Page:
After everyone had used up their energy, some of the students used the time to pick a spot to be alone and reflect on their experience in the desert. Each student was given a piece of paper with some text to read and a few questions to answer about their experience. At the end of twenty minutes of complete silence in the sandy wilderness, the Madrichim gathered their students to share some of their writings and reflections.

Another group of students took the initiative to prepare a Spiritual Prayer program in the dunes. Through song and personal reflection, everyone was able to truly connect with themselves and their surroundings. Something about being surrounded by a vast desert and Jewish prayer in all of its forms really makes you stop and reflect on life. It was incredibly moving and powerful and we couldn’t be more proud of the leadership skills our students have.

Back at the Kibbutz, we were treated to a fun Middle Eastern dinner, where we even had the opportunity to make our own pita bread.

This was followed by a memorial ceremony for Aardvark’s founder and former director, Keith Berman z’’l. Keith passed away suddenly and tragically four years ago immediately after the Ketura seminar. Keith loved Israeli dancing and so we had an evening of Rikudei Am (Israeli folk dancing) as a fitting tribute to Keith’s memory and legacy. We danced and danced until it was so late that we had to shut down the music so people could sleep!

On Tuesday, we were once again given the choice of Yoga or a bike ride. The bike ride was around the kibbutz and through the date orchards. One of the highlights was being able to stop along the Jordanian Border. The yoga group were able to meditate in the Kibbutz’s fields and really be in-tune with their feelings and emotions while enjoying the peacefulness of the early morning.

We finished the seminar with a fun game called ‘Schnitzelborscht’ that focused on knowledge of Israel. The competition was intense but everyone had a great time whether they won or lost.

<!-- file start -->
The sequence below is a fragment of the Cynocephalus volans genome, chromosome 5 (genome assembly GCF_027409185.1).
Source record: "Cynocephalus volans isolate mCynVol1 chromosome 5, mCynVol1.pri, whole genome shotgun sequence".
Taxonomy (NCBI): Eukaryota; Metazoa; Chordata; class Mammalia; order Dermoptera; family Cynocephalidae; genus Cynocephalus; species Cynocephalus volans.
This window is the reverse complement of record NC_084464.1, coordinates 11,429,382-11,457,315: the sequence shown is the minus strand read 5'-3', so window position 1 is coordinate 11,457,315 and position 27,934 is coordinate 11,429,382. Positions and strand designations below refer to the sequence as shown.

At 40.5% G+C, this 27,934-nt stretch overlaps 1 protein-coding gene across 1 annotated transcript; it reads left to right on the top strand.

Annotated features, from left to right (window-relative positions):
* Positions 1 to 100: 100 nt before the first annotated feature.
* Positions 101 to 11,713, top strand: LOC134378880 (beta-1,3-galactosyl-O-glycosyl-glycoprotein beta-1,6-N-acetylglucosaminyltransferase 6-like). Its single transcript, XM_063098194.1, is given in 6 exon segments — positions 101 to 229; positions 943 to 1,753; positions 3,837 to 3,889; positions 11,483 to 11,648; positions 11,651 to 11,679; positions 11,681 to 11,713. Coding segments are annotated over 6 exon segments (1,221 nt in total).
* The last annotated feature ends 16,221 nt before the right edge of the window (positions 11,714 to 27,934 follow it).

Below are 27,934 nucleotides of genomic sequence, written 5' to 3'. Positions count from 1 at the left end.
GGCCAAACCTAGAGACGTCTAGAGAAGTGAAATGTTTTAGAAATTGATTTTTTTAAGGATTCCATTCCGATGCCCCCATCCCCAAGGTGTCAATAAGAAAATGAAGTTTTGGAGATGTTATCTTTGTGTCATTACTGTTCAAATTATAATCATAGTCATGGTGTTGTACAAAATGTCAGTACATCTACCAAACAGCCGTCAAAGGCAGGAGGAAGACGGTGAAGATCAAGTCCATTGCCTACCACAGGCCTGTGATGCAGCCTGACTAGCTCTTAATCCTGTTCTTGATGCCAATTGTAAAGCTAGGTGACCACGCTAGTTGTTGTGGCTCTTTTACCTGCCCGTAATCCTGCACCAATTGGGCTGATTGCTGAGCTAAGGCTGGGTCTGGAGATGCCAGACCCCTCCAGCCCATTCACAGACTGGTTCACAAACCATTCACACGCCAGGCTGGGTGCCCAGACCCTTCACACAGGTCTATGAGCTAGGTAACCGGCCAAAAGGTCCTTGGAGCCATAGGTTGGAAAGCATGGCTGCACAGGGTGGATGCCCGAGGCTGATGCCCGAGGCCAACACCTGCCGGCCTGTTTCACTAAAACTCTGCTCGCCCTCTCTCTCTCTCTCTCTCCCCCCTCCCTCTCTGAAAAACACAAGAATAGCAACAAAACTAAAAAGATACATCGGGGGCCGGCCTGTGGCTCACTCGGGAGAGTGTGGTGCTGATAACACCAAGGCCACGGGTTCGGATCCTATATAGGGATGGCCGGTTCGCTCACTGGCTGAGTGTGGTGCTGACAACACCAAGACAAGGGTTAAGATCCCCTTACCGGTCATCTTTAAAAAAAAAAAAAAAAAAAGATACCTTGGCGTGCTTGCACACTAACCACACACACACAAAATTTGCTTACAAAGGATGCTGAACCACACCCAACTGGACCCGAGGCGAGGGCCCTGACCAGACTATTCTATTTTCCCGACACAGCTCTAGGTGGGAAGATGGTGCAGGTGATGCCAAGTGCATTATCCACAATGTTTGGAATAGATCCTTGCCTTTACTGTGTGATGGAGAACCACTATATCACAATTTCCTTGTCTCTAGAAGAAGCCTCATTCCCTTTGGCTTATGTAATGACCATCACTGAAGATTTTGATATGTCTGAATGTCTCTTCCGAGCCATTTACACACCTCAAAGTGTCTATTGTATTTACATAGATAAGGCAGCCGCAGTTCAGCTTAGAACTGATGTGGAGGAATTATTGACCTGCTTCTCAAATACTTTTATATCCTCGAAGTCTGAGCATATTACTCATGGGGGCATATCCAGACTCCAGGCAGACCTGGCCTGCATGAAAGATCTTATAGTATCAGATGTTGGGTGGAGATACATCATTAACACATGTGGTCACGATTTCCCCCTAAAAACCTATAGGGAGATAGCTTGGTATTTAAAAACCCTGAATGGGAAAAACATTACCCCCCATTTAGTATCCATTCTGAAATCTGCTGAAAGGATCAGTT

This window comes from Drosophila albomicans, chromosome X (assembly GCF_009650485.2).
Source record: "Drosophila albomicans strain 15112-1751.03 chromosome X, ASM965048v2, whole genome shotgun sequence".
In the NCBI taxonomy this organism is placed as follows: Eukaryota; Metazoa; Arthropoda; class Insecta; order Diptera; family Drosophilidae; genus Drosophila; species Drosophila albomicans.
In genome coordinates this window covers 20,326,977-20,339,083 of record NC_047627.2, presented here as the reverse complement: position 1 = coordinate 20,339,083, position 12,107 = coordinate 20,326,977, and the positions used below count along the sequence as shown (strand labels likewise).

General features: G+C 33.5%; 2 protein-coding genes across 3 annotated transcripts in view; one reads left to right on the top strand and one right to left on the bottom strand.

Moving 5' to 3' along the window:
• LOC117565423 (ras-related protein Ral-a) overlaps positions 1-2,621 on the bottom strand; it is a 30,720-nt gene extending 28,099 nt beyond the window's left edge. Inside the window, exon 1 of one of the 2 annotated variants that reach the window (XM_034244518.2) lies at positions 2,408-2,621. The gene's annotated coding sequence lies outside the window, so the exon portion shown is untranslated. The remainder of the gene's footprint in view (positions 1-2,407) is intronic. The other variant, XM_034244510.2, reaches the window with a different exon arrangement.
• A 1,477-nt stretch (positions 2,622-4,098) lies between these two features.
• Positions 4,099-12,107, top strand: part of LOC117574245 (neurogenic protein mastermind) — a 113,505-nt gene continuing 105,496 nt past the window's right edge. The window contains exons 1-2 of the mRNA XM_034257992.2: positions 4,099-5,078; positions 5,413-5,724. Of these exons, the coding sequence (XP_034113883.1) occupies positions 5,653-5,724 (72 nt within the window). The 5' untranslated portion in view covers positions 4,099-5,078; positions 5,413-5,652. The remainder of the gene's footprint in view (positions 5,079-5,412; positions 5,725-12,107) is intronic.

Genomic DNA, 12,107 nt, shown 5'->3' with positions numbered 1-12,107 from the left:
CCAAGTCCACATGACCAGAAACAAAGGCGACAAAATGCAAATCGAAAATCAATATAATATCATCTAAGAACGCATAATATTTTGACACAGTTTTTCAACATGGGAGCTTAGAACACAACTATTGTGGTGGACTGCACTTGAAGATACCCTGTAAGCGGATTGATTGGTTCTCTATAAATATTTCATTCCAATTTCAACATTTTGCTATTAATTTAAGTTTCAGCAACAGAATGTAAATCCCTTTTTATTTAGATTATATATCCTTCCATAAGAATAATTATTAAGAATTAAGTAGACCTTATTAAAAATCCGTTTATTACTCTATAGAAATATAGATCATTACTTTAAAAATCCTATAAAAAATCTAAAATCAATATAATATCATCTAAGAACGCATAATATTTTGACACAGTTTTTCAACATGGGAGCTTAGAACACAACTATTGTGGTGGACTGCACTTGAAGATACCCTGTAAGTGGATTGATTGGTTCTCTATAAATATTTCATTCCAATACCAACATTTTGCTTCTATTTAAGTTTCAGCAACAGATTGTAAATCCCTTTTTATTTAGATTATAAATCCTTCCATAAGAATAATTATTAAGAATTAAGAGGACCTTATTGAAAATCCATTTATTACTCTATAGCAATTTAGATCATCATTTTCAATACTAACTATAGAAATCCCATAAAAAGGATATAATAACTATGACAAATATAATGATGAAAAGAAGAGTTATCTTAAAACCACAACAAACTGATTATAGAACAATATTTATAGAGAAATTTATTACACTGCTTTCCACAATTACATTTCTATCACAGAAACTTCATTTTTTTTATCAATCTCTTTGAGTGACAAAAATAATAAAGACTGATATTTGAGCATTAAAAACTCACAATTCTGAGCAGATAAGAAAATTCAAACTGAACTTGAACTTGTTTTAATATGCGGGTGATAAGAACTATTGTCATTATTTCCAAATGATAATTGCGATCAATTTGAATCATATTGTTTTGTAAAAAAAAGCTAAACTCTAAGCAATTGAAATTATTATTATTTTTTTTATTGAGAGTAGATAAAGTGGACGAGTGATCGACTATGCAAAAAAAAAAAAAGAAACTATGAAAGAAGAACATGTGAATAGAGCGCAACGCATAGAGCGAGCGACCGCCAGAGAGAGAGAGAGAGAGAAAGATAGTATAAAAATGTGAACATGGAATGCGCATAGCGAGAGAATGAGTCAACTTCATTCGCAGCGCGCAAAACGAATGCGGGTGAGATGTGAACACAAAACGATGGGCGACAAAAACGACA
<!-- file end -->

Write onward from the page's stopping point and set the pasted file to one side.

Hannah Saban said, “We had to go from station to station and we learned a lot more about Israel, which is so important because Israel is my home this year (and maybe in the future). It got very competitive. It was also very fun to see how much we already knew as individuals and as a group.”

To finish our three days together, we held a ‘Mensch Ceremony.’ About a month ago, we held a session with the students where we discussed what it truly means to be a mensch, how it can help influence the community, society, and all the people around us. A mensch is not only a person who has a good character, but also a person who uses their character to influence their surroundings positively.

Each city (Jerusalem and Tel Aviv) chose four students, who over the last month have shown these qualities and have contributed to the community as a whole. From Jerusalem, we had Ethan Harkavy, Rachel Popky, Adiel Davis, and Gina Lewis. These four students helped an elderly couple dismantle their Sukkah following the holiday of Sukkot and when the couple offered them payment they refused and replied that they just wanted to help. We couldn’t be more proud of our students!!

Internship in the Spotlight:

When I saw Lady Morgana on the list of internships I jumped at the opportunity. I love art and sparkly things so a jewelry making internship was perfect for me. Day to day I travel between the store and the studio, sometimes making new pieces, sometimes just cleaning and organizing. So far I’m having a great time and my boss is an absolute angel! Just today I tried on a headpiece she calls Lu-lu’s and she said it looked so nice in my hair she thought I should keep it! I’m grateful to have an internship that keeps me busy and a boss that makes me feel useful and beautiful! – Tova Brocco

Next week, we are back to the regular schedule of volunteering, internships and classes. We will also be visiting Yad Vashem and Har Herzl on Tuesday for our weekly Siyur.

Wishing everyone a restful and peaceful weekend!

All the best,